The article exposes some interesting patterns, we have come across in Pragmatic Coders when developing products in the cloud in microservice‑oriented architecture. Besides static information, you will find here some descriptions of encountered issues, tips, and loose thoughts as well. In the next version, we will refine/enrich topics we already covered. Also, we will add other interesting parts from the Cloud/Microservices world.
Authors: Dima Iabluchanskyi (Senior Java Developer) , Jakub Noga (Java Developer)
This article differs a little bit from the others. This is a living article! Let us explain what it means.
We are developers and we decided to develop this document like we do with code – the structure (architecture) will be driven itself by doing refinement cycles. So do some tests by reading and share your output with us.
As our current project is based on AWS/Spring/JVM you will also encounter information related to that stack.
Mantra: Think of everything as a service – including session (Redis as a service), files (S3 as a service) and database (RDS as a service).
Service registration and Discovery patterns
This concept allows us to automatically determine and discover addresses of microservices instances, which can be dynamically changed (scaled, descaled, failed).
One of the key points that have to be considered in order to build a reliable distributed system is how our system is going to be immune to topology changes. In other words, how do we want to ensure that our system will still be working as expected once one of our services has started to live at different IP? Certainly, we want our service to be discovered regardless of IP and the port changes. There are two main patterns for service discovery and both of them based on a Service Registry (database of services) which contains service instances along with its addresses.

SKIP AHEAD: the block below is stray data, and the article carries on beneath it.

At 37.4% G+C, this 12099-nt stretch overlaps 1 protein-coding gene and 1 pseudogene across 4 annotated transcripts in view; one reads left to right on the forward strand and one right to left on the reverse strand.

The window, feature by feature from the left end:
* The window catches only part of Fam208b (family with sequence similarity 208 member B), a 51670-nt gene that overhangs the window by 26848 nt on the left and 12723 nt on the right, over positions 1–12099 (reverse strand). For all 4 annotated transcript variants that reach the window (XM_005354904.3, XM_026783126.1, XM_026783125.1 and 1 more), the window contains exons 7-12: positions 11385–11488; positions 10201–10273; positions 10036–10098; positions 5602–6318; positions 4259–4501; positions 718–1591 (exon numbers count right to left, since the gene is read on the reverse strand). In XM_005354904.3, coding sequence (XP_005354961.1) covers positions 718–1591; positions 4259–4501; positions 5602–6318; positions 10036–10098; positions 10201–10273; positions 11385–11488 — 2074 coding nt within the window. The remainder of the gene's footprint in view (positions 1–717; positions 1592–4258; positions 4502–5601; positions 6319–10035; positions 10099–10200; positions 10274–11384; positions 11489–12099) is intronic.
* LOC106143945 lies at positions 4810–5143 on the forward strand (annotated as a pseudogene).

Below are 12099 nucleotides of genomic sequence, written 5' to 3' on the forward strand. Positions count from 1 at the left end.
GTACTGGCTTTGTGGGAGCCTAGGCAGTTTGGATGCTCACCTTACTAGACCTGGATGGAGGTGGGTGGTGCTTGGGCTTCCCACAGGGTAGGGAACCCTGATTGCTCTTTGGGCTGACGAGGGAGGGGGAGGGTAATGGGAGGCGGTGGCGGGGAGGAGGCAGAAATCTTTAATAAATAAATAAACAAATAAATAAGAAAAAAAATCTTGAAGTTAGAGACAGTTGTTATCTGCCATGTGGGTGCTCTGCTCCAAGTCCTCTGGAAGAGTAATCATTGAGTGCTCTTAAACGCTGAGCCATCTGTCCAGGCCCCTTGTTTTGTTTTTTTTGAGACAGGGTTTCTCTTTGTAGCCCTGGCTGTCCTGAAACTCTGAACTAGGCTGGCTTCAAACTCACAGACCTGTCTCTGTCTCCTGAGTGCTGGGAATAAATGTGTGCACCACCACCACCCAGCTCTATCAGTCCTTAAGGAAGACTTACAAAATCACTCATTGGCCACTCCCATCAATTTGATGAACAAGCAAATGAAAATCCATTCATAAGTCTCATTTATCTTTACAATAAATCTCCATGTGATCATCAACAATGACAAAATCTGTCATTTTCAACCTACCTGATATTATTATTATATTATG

In this scenario, the client makes a request to the router (load balancer/reverse proxy) and the router contacts the service registry and forwards a request to the backend services. This approach is useful if we don’t want clients to have a knowledge of things like routing or failure handling. For example, the client is external to our system so it would be nice to have a centralized failure logic which resides inside of our reverse proxy. It helps in reducing the overall system complexity, on the other side, it may not be a good solution to have a single failure pattern either for internal and external services. Another downside is that this approach introduces additional network hop as you can see on the attached screen.
AWS Elastic Load Balancer (ELB)
When it comes to client-side discovery, the client itself has a greater control as he is responsible for the service discovery and load balancing. This logic (if no shared lib) may be localized in each client so it is possible to implement a logic, such as a retry of a failure, on a case-by-case basis. Client application does not have to route through a router or a load balancer and therefore can avoid that extra hop.
Netflix Eureka (service registry) and Netflix Ribbon (client)
Each service instance has to be registered/unregistered with the Service Registry. There are several cases which we should take into account. Registration on startup, unregistering on shutdown and unregistering in case of a crash or other case in which our service is unable to handle requests. So the question is how to handle this? What is the best approach in order to let our clients know that our services are available?
There are two existing usable approaches.
Self Registration pattern
The Service Registry that we chose obviously exposes some API for registration. So once our service instance starts-up it registers itself, periodically sending some heart-beat which indicates that the service is healthy and available. In case the Registry Service stops receiving these heart-beats from any service instance, the registration of that service instance will timeout and our service will be automatically unregistered. Naturally, the unregistering happens when our service shuts down.
As you see, this pattern implies that the service takes responsibility for registering/unregistering, which also means that it’s coupled with the Registry. There are some cases in which it may be a big disadvantage. For example, when you have written your services in different languages and you need to provide different implementations in order to make registration possible.
3rd Party Registration pattern